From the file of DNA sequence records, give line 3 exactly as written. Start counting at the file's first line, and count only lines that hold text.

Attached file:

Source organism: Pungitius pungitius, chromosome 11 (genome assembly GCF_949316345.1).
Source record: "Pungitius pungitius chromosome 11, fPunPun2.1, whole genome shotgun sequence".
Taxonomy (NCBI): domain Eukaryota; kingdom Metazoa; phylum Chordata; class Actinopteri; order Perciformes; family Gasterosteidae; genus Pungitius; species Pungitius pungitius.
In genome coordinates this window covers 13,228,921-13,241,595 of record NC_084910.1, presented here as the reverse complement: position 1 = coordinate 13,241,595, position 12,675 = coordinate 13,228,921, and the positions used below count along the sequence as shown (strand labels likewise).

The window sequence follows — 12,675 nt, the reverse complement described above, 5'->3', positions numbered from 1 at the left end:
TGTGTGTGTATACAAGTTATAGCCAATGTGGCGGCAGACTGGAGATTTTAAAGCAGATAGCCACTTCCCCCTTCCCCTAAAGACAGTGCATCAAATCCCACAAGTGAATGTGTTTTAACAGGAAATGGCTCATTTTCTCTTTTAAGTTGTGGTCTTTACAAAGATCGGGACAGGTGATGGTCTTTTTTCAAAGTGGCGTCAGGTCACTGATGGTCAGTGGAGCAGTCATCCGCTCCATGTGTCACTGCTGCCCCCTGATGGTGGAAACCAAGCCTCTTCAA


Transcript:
Taxonomy (NCBI): domain Eukaryota; kingdom Metazoa; phylum Chordata; class Actinopteri; order Perciformes; family Gasterosteidae; genus Pungitius; species Pungitius pungitius.